“Uh… gimme a minute. Please?” he says to both of them. They nod, wordlessly, and he goes into the kitchen. As soon as he’s out of the room, he can hear them resume speaking. Their voices are low and worried—and he doesn’t blame them.
When Wilson returns, they immediately stop talking and turn to him. Cuddy’s surprised to see that he’s holding the Ativan bottle. House merely looks curious. Wilson takes a deep breath, says to Cuddy, “You were right.” He indicates the bottle he’s holding. “I apologize; shouldn’t have doubted you. That first one’s starting to kick in; gotta admit, it’s a little easier to think now. Uhh… thanks for knowing what I needed when I… uh… didn’t.”
Cuddy regards him kindly. “Not a problem. Believe it or not, I really do understand. I just want to help.” Her tone is warm, forgiving—accepting.
That was easier than I thought, Wilson thinks. But I haven’t hurt her the way I’ve hurt House. I owe him so much more than just an apology. And I can’t blame ‘im if he doesn’t understand, doesn’t want to forgive me. Now he turns to House.
“Need to talk to you, too, if you’re willing to hear me out,” Wilson says to him.
Cuddy says, “I’m gonna get back to fixing breakfast—which is gonna be lunch if we don’t get to it soon.”
“No, you can stay,” Wilson says to her. “It’s a… family matter. You have every right to be here.”
Cuddy shakes her head. “This is between the two of you. You can handle it,” she says, smiling reassuringly at Wilson. “And you know where I am if you need me.” And she leaves the two men to face each other.
Wilson walks over to the couch and hands the pill bottle to House, who studies the label a moment before handing it back.
“No snide comments?” Wilson asks. He realizes that he’s nervous about this talk; he’s tossing the bottle hand to hand, and he’s not meeting House’s eyes. He sighs and sets the bottle down, tries to look at House.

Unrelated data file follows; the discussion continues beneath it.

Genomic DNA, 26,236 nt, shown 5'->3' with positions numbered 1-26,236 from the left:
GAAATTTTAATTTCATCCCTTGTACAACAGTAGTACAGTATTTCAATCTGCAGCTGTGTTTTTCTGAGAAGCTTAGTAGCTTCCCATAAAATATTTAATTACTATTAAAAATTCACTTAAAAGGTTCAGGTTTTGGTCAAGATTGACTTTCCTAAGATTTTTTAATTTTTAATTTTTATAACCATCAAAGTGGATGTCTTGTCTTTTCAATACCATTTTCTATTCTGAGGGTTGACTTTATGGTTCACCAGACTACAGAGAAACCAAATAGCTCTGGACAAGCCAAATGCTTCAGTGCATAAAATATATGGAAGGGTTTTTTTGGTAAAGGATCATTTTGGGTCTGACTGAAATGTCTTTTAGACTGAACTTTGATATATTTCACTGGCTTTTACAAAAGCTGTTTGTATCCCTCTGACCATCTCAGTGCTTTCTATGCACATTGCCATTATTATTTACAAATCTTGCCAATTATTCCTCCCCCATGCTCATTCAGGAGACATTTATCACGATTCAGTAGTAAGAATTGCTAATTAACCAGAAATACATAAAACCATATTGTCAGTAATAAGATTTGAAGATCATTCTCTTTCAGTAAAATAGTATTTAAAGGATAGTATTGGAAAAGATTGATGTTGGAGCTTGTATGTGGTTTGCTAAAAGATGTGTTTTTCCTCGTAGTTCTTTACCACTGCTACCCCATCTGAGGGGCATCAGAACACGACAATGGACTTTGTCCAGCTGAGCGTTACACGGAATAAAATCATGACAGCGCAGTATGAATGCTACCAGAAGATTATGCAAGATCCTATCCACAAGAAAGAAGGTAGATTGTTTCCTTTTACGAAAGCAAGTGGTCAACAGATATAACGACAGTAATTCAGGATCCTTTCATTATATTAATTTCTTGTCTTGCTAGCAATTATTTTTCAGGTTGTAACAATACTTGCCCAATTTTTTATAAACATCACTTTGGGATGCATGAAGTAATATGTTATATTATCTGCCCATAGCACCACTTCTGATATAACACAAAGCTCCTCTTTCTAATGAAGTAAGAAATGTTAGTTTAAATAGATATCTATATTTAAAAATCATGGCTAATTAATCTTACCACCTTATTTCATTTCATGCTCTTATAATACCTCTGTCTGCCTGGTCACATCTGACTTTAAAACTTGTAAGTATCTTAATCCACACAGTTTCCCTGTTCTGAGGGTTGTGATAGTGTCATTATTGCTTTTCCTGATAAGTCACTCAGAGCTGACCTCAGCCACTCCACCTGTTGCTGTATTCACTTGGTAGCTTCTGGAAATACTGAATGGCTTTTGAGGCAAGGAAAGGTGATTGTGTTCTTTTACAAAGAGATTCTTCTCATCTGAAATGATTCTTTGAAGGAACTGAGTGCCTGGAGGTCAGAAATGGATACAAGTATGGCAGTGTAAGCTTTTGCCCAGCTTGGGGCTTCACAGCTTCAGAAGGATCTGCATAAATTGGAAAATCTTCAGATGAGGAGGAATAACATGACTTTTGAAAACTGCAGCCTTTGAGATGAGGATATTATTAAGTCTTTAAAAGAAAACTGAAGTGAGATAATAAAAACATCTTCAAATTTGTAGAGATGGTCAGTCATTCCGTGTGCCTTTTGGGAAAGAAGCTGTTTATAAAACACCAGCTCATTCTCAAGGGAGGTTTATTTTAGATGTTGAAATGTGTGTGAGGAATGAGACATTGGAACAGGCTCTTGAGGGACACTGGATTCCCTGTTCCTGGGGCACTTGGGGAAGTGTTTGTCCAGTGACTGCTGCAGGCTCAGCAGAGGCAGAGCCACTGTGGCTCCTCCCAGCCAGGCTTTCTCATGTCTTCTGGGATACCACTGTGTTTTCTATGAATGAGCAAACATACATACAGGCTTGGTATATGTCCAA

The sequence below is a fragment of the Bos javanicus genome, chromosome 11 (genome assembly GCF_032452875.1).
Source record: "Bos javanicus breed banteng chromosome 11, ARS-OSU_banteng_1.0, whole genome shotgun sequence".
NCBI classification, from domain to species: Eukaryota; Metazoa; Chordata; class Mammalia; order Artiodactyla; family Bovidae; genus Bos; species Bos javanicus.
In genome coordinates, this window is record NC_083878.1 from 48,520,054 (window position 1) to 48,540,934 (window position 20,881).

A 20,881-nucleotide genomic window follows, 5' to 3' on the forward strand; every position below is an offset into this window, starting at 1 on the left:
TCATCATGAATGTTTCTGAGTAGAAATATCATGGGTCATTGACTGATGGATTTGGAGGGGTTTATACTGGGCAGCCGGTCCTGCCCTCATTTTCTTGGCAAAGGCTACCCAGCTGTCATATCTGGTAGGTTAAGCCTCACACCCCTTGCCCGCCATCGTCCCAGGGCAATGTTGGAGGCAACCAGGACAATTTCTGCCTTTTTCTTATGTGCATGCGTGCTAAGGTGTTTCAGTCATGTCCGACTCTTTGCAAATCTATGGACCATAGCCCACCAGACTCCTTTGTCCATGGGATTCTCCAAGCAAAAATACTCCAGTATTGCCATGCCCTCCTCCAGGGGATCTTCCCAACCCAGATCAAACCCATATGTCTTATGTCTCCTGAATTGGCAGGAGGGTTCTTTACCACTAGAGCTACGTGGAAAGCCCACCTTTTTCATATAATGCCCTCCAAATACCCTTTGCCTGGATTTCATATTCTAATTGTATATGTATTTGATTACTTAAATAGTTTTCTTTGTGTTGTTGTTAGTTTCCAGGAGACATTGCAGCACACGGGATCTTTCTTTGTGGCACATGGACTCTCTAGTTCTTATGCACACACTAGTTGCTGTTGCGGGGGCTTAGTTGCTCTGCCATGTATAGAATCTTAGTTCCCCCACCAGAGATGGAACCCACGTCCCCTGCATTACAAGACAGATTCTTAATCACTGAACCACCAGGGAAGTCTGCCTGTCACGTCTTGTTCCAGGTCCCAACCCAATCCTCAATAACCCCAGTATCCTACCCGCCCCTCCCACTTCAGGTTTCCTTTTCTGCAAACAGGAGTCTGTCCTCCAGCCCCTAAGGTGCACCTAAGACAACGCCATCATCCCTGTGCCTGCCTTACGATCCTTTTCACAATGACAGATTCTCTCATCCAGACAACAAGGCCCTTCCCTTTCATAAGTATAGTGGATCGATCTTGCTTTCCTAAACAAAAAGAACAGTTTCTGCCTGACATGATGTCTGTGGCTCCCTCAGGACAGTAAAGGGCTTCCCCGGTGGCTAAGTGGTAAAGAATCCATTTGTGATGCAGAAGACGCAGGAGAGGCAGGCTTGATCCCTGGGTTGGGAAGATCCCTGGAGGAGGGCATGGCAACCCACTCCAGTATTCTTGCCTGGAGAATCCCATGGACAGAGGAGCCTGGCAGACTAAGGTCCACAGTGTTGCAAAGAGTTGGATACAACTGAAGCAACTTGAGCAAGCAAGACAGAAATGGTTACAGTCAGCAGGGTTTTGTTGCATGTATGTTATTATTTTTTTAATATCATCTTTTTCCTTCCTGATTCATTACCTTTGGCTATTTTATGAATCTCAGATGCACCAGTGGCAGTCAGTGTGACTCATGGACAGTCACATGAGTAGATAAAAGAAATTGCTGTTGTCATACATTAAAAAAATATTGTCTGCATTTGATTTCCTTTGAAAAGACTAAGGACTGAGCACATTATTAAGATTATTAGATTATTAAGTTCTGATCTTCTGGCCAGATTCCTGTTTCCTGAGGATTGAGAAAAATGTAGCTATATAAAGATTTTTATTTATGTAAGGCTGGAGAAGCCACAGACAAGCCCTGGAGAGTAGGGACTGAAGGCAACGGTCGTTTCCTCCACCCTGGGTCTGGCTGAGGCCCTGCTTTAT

“Sit down,” House directs, then waits patiently for Wilson to comply. Finally, Wilson sits uncomfortably on the edge of the couch and turns to face his friend.
“First this,” he says, indicating the medication. “That nightmare I had last night. I called Dickinson, and he and Cuddy decided it would be a good idea, for a while. I… uh… disagreed. And then Cuddy threatened to tell you that I’m not handling all this well, and I… felt… trapped. She knew I’d have to agree; wouldn’t risk upsetting you. And even though I knew she was right, I didn’t like being… coerced. Realized afterwards, that’s what I’ve been doing to you all along. Like the morphine last night; it wasn’t fair.” Now he looks House in the eye. “I’m sorry. I was wrong to do that to you.”
House studies him thoughtfully before responding. “Was Cuddy wrong to do it to you?”
“No. Wouldnt’ve… cooperated… any other way, I’m afraid.” Wilson looks down, ruefully.
“Yet now you’re telling me about it. So you’ve either gotten over your fear of upsetting me, or you’ve decided I can handle it. Which?”
“I don’t really know,” Wilson answers earnestly. “Guess I’m still afraid it’ll upset you, but… I’ve decided it’s not right to just expect you to trust me blindly, and not be willing to do the same for you. So I’m gonna have to believe that you’ll still believe I’m capable of caring for you, and making the right decisions about your treatment.”